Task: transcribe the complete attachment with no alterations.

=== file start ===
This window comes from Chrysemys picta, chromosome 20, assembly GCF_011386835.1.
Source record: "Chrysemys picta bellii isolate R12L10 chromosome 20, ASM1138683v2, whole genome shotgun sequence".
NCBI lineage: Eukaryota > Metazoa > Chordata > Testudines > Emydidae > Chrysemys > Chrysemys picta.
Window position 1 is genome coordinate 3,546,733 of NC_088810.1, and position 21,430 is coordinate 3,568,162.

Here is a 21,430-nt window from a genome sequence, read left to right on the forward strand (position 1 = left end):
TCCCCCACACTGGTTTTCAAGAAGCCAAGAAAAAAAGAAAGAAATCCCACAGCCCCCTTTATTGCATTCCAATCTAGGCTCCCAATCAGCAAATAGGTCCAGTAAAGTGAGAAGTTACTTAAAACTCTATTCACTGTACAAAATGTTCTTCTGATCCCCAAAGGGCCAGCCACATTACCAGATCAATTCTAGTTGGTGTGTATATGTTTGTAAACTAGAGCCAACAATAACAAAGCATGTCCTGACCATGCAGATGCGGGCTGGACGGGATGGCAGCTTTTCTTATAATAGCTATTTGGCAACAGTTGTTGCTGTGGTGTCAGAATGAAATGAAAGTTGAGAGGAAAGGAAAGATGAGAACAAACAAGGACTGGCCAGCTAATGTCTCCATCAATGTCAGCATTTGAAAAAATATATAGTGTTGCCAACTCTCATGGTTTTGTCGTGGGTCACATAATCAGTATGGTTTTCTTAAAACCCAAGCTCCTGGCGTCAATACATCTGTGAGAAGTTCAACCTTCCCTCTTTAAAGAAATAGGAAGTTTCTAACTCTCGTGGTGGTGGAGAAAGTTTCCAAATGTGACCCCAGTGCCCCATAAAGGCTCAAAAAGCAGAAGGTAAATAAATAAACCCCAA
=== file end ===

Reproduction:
This window comes from Chrysemys picta, chromosome 20, assembly GCF_011386835.1.
Source record: "Chrysemys picta bellii isolate R12L10 chromosome 20, ASM1138683v2, whole genome shotgun sequence".
NCBI lineage: Eukaryota > Metazoa > Chordata > Testudines > Emydidae > Chrysemys > Chrysemys picta.
Window position 1 is genome coordinate 3,546,733 of NC_088810.1, and position 21,430 is coordinate 3,568,162.

Here is a 21,430-nt window from a genome sequence, read left to right on the forward strand (position 1 = left end):
TCCCCCACACTGGTTTTCAAGAAGCCAAGAAAAAAAGAAAGAAATCCCACAGCCCCCTTTATTGCATTCCAATCTAGGCTCCCAATCAGCAAATAGGTCCAGTAAAGTGAGAAGTTACTTAAAACTCTATTCACTGTACAAAATGTTCTTCTGATCCCCAAAGGGCCAGCCACATTACCAGATCAATTCTAGTTGGTGTGTATATGTTTGTAAACTAGAGCCAACAATAACAAAGCATGTCCTGACCATGCAGATGCGGGCTGGACGGGATGGCAGCTTTTCTTATAATAGCTATTTGGCAACAGTTGTTGCTGTGGTGTCAGAATGAAATGAAAGTTGAGAGGAAAGGAAAGATGAGAACAAACAAGGACTGGCCAGCTAATGTCTCCATCAATGTCAGCATTTGAAAAAATATATAGTGTTGCCAACTCTCATGGTTTTGTCGTGGGTCACATAATCAGTATGGTTTTCTTAAAACCCAAGCTCCTGGCGTCAATACATCTGTGAGAAGTTCAACCTTCCCTCTTTAAAGAAATAGGAAGTTTCTAACTCTCGTGGTGGTGGAGAAAGTTTCCAAATGTGACCCCAGTGCCCCATAAAGGCTCAAAAAGCAGAAGGTAAATAAATAAACCCCAA